There’s no “I” in England, but I still have my Passport
Living in London, a day at Wimbledon’s Centre Court was a must-do – even if my main lesson was that pre-mixed Pimm’s is an abomination.
Next week the 136th Wimbledon Tennis Championships begins. Did you know the All England Club has been using AI to support its broadcasts since 2017? So what can we small and medium sized business owners learn from the news AI will also be used for commentary at this year’s event?
- Your AI Tool of the Week returns serve to anyone who says AI is new and unproven
- Blackboard Fridays Episode #15 provides 6 criteria for assessing any trusted advisor (accountant, coach, lawyer, or mentor) in your business
1. WatsonX – 3 SME Lessons from IBM and Wimbledon
The Pitch: “Serving up tradition with an innovative spin”
In 2017, Wimbledon leveraged AI to create their ‘Cognitive Highlights’ short video series. Using machine learning they were able to produce more content for their website, highlighting players on lower courts who would not otherwise have featured – and these videos boosted viewer numbers by 14.4 million views.
In 2023, having evolved their program through the necessities of the past few years, these videos will now also feature audio and text commentary powered by generative AI technology. Wimbledon have long made wise investments that others thought were unnecessary – how many other major sporting events were relaxed in 2020 because they’d been buying pandemic insurance for 20 years?
So what can smaller enterprises learn from this announcement?
1.1 It’s about the customer, not the technology
Whether it’s faster horses or spatial computing, your business thrives on customer outcomes not the underlying technology used to achieve it.
Wimbledon didn’t wedge AI where it didn’t make a difference – they knew customers valued their highlight videos, but budget and time constraints limited how many could be produced each day by humans.
Unquestionably, Wimbledon have identified dozens of other ways they want to improve the customer experience and yield. Artificial Intelligence was an option for executing change in some areas, while other improvements were more traditional.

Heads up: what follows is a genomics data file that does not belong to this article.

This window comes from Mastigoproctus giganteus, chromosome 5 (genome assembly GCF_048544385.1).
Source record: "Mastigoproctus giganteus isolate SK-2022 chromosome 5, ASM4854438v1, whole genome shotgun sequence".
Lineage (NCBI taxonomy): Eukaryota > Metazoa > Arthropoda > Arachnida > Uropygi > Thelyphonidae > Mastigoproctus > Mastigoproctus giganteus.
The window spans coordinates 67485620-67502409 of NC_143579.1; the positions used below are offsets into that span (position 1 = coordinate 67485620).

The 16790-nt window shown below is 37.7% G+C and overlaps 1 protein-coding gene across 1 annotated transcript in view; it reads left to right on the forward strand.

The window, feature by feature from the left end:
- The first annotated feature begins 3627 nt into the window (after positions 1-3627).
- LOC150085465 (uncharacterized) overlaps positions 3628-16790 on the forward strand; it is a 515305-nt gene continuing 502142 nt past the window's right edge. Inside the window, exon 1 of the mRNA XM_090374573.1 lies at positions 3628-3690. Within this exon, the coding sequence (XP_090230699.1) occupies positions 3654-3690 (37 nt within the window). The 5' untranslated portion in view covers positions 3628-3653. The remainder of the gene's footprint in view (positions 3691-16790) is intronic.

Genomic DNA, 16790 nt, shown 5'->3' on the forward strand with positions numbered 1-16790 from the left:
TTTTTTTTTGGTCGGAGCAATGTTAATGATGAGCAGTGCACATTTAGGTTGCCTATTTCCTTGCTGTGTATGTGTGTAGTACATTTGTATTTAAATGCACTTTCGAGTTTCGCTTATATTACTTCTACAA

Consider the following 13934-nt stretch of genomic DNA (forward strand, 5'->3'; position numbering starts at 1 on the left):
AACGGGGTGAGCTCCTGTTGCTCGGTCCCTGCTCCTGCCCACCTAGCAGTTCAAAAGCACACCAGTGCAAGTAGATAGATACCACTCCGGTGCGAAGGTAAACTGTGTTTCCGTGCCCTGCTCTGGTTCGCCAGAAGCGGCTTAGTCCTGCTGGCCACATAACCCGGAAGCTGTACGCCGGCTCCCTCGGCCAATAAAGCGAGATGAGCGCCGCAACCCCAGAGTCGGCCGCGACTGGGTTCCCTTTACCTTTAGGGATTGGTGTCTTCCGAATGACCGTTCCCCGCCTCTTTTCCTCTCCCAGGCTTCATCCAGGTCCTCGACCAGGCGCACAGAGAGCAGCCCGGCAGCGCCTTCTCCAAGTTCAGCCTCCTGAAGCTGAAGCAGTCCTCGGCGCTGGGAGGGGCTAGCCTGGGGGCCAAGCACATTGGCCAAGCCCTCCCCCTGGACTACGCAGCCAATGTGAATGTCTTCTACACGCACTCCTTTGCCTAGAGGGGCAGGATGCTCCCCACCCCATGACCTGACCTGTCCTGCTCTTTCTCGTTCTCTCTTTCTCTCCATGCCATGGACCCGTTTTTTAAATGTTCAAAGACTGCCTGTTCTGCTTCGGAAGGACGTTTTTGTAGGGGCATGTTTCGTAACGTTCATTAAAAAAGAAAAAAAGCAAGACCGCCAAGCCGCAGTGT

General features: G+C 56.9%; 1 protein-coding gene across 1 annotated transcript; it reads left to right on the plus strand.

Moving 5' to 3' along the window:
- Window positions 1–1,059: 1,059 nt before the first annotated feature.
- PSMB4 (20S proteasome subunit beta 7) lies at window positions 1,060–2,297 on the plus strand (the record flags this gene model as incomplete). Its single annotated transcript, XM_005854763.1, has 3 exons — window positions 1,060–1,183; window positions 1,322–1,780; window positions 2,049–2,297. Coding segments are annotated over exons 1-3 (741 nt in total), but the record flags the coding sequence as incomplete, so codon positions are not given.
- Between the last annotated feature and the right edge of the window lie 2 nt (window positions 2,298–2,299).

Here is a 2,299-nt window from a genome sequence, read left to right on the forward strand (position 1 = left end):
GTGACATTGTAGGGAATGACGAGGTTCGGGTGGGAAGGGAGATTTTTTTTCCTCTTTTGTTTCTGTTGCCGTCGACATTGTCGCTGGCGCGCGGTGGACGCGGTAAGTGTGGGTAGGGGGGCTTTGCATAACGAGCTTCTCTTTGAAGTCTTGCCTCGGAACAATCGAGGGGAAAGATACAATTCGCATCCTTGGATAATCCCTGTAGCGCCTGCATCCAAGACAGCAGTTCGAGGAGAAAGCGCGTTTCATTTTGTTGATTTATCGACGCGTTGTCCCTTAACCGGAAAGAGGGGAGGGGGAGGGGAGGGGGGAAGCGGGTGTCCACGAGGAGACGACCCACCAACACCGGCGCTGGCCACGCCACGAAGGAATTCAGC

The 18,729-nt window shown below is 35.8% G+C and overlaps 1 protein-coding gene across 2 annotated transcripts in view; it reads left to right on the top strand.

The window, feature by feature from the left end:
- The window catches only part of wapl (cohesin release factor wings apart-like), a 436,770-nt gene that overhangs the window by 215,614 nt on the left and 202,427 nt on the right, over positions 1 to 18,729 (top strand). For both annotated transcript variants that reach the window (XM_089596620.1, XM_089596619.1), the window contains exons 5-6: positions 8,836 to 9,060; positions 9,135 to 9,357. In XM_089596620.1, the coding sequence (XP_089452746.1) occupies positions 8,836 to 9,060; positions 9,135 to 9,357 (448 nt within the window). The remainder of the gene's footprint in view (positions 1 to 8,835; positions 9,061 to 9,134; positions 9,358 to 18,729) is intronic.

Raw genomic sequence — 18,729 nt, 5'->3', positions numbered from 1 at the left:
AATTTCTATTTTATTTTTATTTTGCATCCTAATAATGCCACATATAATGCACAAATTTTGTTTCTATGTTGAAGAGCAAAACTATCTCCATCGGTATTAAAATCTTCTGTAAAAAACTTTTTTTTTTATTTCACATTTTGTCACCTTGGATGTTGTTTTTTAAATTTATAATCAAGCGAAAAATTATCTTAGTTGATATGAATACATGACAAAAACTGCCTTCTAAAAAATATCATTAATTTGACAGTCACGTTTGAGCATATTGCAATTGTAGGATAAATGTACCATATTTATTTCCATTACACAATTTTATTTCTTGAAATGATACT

1.2. Understand Technology … and its limits
For SMEs right now, AI is a value-add to your expertise not a magic wand (of the 10+ tools I test every week, half fail to deliver on their pitch).
Wimbledon isn’t trying to make AI cream their strawberries, catch their errant balls, or commentate on the Centre Court matches. They understand the present opportunity – take a sport like tennis, where computers already record gigabytes of data, and use AI for analysis, summaries, and now generative AI for commentary and text-to-speech.
If you wanted, you could plug together a few tools right now and do the same for your Team Meetings! Imagine if your AI generated Team Meeting summaries sounded like tennis match commentary…
“Jacob requests a project update.
The manager volleys in a panic.
Aaaaaand that’s out.
Expect Jacob to continue down that line for the remainder of the meeting.”
Once you have identified your customer needs, understand the tools that are truly available to you to solve those problems.
1.3. What can AI Replace or Leverage – not Invent?
More than a decade ago my clients began offshoring team members, mostly in Central Europe and South-East Asia. This wasn’t about creating new products or departments, the focus was delivering what they always had … with more efficiency and cost-effectiveness.
Today, AI provides a similar promise. The All England Lawn Tennis Club aren’t using AI to experiment with videos and commentary for the first time – they’re using it replace more expensive processes and as leverage to create more content especially for those lower-ranked players who would otherwise not feature.
Yes, they have a wealth of data to draw upon (“cheer recognition” and “handshake detection” are among the components used), but I know right now every single SME could be using AI in some way to replace or leverage their current business activities. Only a few are ready to use it for invention.
If you’re not, because you feel a little green, should we organise a conversation so I can give you a serve?
In a different time, the business owner’s most trusted advisor was their bank manager – who knew more about your business than the individual who receipted your income and spoke with you every week?
Banks being banks, today most owners view their accountant as their most trusted advisor. But if you review the 6 elements in this week’s video, you’ll recognise that many accountants, coaches, and lawyers who claim to be your most important friend in business … just aren’t equipped to deliver on that promise, and the other work you pay them for.
Ultimately, it’s about having Guidance and Understanding when you need it most.
Who’s helping you?